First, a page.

► 2017 — Rossi voted against the Family and Medical Leave Act, bipartisan legislation to let all workers take time off for the birth or adoption of a child. It passed the Senate anyway on a 37-12 vote and was signed into law by Gov. Jay Inslee. Also in 2017, Rossi was one of only three senators to vote against “responsible bidder” legislation, sponsored by a fellow Republican, to restrict contractors that violate wage statutes from continuing to bid on public-works contracts.

► 2003 — Rossi voted for changes to the unemployment system that dramatically cut benefits for workers who lose their jobs through no fault of their own; for cutting workers’ compensation benefits for victims of job-related hearing loss; for repealing the workplace ergonomic safety rule; for freezing the state minimum wage; for adopting federal wage-and-hour standards (in anticipation of the Bush administration proposal to exclude some 8 million Americans from the right to overtime pay); and for authorizing charter schools.

► 2002 — Rossi voted against granting collective bargaining rights to state employees, 4-year college faculty and UW academic student employees; against the prescription drug utilization bill to create a “buying pool” negotiating lower drug prices in Washington; against allowing use of sick time or other paid leave to care for sick family members; and against allowing dues deduction for home-care workers who choose to join a union.

► 2001 — Rossi voted against granting unemployment benefits to victims of domestic violence who are forced to quit their jobs to flee their attackers (at an annual estimated cost of just $144,000); against implementation of the state ergonomic safety rule; and against prohibiting public employers from firing or misclassifying employees to avoid providing benefits.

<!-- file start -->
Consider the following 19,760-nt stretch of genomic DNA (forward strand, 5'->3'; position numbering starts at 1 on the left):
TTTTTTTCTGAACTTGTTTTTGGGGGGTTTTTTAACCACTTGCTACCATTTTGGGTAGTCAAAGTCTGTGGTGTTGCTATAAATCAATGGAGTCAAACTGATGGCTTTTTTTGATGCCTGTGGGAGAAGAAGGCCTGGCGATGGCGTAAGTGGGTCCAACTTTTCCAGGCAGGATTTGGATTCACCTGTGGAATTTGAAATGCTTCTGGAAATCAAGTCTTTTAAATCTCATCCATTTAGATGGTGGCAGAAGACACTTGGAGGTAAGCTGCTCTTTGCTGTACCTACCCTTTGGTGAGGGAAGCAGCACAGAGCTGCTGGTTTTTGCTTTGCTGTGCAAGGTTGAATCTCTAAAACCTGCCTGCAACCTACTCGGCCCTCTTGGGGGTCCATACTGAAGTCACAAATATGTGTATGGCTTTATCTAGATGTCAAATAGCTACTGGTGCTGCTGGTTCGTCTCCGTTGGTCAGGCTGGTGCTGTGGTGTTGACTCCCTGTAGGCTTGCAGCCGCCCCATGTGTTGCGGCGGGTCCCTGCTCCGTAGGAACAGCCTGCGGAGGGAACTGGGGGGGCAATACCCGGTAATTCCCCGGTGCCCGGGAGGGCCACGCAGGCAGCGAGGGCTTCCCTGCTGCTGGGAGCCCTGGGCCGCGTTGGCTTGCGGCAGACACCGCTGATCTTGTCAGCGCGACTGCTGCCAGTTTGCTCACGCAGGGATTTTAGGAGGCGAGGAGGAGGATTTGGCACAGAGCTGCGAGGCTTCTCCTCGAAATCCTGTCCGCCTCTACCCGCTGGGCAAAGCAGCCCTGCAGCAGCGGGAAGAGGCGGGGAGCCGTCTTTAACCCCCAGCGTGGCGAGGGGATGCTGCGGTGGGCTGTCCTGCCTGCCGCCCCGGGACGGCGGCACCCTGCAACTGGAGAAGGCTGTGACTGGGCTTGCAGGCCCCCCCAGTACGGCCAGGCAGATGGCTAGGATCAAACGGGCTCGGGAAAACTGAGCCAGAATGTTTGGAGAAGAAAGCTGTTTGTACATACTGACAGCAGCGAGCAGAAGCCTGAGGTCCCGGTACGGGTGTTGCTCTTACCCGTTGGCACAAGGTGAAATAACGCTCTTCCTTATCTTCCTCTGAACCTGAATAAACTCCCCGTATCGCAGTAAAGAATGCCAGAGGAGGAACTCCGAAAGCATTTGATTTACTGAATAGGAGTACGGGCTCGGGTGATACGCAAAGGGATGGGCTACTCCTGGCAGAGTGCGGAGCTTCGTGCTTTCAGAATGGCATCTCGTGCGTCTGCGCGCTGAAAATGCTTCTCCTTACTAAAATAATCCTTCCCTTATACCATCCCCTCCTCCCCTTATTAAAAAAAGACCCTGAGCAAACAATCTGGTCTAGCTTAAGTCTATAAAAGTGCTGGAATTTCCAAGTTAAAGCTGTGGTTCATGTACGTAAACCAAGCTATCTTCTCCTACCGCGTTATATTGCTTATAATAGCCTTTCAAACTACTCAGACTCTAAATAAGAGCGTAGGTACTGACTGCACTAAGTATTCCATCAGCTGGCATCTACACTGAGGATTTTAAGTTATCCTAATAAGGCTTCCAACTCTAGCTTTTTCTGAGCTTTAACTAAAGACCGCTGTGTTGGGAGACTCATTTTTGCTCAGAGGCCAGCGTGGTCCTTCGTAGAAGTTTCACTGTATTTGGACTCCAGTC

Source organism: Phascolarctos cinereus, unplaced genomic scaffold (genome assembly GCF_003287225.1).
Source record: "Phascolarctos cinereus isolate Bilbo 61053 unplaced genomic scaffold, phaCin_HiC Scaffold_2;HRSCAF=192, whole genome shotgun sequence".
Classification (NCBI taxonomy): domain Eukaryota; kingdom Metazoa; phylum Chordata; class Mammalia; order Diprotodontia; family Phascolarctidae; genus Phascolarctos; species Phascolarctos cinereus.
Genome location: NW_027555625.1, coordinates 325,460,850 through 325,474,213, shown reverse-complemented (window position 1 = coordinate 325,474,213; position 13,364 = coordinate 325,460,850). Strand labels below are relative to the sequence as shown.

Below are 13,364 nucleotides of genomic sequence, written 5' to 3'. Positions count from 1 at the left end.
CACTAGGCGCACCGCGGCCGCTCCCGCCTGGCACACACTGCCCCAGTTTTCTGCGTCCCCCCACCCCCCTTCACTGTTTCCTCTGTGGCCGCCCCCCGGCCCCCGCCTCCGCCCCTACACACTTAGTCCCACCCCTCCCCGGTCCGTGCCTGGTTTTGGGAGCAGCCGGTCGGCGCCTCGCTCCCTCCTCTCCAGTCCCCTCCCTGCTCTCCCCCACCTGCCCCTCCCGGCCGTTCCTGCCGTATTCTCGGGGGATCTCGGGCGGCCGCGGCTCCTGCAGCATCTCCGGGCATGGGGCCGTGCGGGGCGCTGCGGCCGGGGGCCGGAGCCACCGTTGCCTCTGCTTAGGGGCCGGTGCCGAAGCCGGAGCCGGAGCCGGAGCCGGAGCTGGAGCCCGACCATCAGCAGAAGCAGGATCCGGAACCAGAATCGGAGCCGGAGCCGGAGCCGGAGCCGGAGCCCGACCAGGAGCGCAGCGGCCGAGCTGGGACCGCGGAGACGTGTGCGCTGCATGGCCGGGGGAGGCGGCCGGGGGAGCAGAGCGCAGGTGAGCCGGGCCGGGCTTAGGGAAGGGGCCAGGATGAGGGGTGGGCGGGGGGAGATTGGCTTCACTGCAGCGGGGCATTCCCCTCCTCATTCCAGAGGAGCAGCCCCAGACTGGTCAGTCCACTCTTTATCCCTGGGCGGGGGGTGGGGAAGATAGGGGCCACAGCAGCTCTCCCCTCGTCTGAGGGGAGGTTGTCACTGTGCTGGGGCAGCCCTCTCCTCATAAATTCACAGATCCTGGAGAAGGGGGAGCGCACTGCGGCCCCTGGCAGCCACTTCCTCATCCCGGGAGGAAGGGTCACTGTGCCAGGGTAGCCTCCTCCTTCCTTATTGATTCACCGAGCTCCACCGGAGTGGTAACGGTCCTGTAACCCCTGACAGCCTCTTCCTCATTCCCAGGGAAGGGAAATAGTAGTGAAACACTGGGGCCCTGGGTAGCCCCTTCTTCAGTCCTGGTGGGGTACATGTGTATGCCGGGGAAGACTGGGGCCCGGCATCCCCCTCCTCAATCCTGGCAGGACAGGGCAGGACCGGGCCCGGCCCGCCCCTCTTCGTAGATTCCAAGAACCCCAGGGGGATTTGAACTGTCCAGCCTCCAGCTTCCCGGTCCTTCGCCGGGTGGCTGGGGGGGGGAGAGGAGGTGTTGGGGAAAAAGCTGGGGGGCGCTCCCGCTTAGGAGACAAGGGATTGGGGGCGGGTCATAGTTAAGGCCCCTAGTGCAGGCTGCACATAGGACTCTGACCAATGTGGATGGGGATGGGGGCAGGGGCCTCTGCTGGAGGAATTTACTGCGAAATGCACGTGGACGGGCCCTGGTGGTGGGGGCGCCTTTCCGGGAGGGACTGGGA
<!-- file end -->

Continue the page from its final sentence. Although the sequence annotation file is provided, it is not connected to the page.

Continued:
► 2000 — Rossi voted against the retraining bill designed to assist laid-off Boeing Machinists, timber workers and others; against providing unemployment benefits to workers locked out of their jobs (like those at Kaiser Aluminum); against promoting apprenticeship on public-works projects; and against empowering health care workers to avoid and prevent needlestick injuries. He voted for privatization of certain ferry runs.

► 1999 — There was no labor voting record that year.

► 1998 — Rossi voted against increasing agency home-care workers’ wages to an average $8.50 an hour and against a “pay gap” measure designed to grant bigger raises to state employees whose wages lag behind their private sector counterparts.

► 1997 — Rossi voted for overturning a unanimous Supreme Court decision (Birklid v. Boeing) granting legal immunity to employers that intentionally injure workers; for partial privatization of our state workers’ compensation system; for lowering state standards protecting workers from secondhand smoke; and for granting legal immunity to job site contractors who negligently injure workers who are not their employees.

As a state legislator, Rossi has consistently sided with powerful corporations and the wealthy elite over the interests of working people. As a perennial candidate for high office, in past elections and again in 2018, those same corporate and wealthy interests continue to bankroll his campaigns.

That’s who Dino Rossi is.

David Groves is Editor of The Stand.